Yet it is to be remarked that, in its incidents, the above story is but little more remarkable than the Joseph Wilkins dream or the case of Mary Goffe, both already given in the chapter on Dreams. If true, it evidently belongs to the same class, with this variation: that the phenomena in the two cases referred to occurred spontaneously, whereas, according to the Stilling narra

*Theorie der Geisterkunde," vol. iv. of Stilling's “ Sämmtliche Werke," pp. 501 to 503. I have somewhat abridged in translating it.



tive, they were called up by the will of the subject and could be reproduced at pleasure.

The next narrative I am enabled to give as perfectly authentic.


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There was living, in the summer of the year 1802, in the south of Ireland, a clergyman of the Established Church, the Rev. Mr. afterward Archdeacon of

now deceased. His first wife, a woman of great beauty, sister of the Governor of was then alive. She had been recently confined, and her recovery was very slow. Their residence—an old-fashioned mansion, situated in a spacious garden-adjoined on one side the park of the Bishop of It was separated from it by a wall, in which there was a private door.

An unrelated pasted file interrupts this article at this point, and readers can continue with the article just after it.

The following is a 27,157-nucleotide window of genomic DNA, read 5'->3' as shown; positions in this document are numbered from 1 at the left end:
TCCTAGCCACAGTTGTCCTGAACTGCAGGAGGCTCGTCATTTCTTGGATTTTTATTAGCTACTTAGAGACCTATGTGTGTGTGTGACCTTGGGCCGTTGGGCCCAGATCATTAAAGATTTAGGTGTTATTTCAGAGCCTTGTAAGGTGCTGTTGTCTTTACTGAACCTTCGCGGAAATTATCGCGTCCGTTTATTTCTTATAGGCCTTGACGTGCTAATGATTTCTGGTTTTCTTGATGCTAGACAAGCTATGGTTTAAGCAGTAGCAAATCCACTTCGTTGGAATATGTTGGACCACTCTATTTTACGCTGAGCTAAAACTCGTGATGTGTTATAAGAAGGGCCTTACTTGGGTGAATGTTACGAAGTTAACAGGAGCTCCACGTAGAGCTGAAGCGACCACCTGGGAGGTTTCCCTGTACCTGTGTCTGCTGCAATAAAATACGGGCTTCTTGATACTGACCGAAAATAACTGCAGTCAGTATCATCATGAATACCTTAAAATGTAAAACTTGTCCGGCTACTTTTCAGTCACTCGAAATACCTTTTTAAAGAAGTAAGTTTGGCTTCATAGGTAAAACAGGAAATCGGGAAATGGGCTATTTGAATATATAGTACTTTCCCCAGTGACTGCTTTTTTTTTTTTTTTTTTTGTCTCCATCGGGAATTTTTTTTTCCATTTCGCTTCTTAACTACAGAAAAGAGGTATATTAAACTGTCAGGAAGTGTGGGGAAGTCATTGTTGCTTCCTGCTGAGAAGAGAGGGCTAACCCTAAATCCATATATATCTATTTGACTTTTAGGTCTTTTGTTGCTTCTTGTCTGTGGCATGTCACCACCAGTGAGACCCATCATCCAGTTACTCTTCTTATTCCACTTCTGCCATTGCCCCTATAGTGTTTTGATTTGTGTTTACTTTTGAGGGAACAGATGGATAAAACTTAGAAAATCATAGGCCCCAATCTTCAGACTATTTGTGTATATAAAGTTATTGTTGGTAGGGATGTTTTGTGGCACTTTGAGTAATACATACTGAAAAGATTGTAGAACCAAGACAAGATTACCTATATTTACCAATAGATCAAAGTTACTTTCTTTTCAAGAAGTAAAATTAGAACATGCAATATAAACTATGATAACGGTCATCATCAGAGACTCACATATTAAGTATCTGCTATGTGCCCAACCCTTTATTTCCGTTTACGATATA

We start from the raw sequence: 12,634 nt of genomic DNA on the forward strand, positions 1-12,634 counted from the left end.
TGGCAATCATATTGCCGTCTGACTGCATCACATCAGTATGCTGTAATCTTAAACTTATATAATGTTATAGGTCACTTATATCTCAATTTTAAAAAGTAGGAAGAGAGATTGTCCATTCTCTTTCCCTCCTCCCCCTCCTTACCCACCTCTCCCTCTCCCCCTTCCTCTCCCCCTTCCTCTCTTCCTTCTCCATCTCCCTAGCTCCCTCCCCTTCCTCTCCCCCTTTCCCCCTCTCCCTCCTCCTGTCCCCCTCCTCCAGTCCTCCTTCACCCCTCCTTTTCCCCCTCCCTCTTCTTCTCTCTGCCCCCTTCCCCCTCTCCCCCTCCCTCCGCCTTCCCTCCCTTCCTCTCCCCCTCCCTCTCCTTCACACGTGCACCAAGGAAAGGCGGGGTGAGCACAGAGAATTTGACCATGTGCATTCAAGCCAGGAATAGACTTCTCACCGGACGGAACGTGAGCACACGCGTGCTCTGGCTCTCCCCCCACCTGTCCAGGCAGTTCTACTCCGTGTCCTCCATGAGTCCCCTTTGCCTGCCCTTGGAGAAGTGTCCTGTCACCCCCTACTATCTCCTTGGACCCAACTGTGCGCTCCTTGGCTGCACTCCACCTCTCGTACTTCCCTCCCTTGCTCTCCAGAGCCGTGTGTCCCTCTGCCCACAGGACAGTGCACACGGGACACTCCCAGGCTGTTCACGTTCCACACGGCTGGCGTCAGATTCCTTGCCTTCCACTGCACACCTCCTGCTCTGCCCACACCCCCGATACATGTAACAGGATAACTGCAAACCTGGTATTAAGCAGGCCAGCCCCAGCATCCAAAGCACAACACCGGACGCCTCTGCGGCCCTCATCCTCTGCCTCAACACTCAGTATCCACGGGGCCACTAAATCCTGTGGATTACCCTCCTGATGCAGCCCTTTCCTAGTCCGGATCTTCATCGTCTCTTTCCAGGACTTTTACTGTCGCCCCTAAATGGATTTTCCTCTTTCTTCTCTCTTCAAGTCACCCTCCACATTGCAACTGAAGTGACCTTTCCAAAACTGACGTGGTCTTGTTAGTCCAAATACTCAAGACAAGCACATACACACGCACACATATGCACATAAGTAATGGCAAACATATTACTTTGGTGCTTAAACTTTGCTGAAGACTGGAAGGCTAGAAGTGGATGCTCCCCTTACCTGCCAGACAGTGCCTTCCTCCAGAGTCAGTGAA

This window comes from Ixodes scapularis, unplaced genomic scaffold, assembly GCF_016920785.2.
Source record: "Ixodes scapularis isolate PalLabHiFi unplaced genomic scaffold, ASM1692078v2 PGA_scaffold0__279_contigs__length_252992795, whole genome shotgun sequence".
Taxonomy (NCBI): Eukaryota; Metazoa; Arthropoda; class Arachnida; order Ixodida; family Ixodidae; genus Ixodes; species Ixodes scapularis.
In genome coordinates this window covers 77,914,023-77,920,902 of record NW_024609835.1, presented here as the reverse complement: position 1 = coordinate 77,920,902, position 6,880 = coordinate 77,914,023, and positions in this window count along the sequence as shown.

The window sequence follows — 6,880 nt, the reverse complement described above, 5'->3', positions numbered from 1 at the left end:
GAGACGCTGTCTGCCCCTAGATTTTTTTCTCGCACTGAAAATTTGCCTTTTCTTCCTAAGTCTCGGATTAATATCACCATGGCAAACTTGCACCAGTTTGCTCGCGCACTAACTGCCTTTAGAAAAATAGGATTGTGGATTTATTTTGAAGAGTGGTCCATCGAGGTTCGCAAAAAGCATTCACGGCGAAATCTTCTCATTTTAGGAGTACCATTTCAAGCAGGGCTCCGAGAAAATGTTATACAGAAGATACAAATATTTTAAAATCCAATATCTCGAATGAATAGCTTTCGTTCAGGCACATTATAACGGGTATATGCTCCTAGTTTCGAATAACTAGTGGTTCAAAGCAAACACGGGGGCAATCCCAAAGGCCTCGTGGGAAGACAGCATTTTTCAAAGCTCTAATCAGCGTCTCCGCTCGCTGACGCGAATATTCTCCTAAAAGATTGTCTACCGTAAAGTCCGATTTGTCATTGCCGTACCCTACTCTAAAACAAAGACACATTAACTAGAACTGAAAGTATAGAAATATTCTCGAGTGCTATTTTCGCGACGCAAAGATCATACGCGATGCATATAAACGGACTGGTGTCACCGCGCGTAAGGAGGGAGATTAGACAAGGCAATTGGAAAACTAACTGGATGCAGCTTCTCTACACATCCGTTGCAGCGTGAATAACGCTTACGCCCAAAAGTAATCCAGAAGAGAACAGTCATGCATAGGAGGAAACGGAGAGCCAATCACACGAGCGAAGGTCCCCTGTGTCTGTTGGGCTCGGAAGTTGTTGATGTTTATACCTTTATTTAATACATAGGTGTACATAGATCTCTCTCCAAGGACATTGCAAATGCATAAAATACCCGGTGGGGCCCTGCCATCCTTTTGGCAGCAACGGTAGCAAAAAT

Mr. — had been invited by the bishop to dinner; and as his wife, though confined to bed, did not seem worse than usual, he had accepted the invitation. Returning from the bishop's palace about ten o'clock, he entered, by the private door already mentioned, his own premises. It was bright moonlight. On issuing from a small belt of shrubbery into a garden walk, he perceived, as he thought, in another walk, parallel to that in which he was, and not more than ten or twelve feet from him, the figure of his wife, in her usual dress. Exceedingly astonished, he crossed over and confronted her. It was his wife. At least, he distinguished her features, in the clear moonlight, as plainly as he had ever done in his life. “What are you doing here ?” he asked. She did not reply, but receded from him, turning to the right, toward a kitchen-garden that lay on one side of the house. In it there were several rows of

staked and well grown, so as to shelter any person passing behind them. The figure passed round one end of these. Mr. followed quickly, in increased astonishment,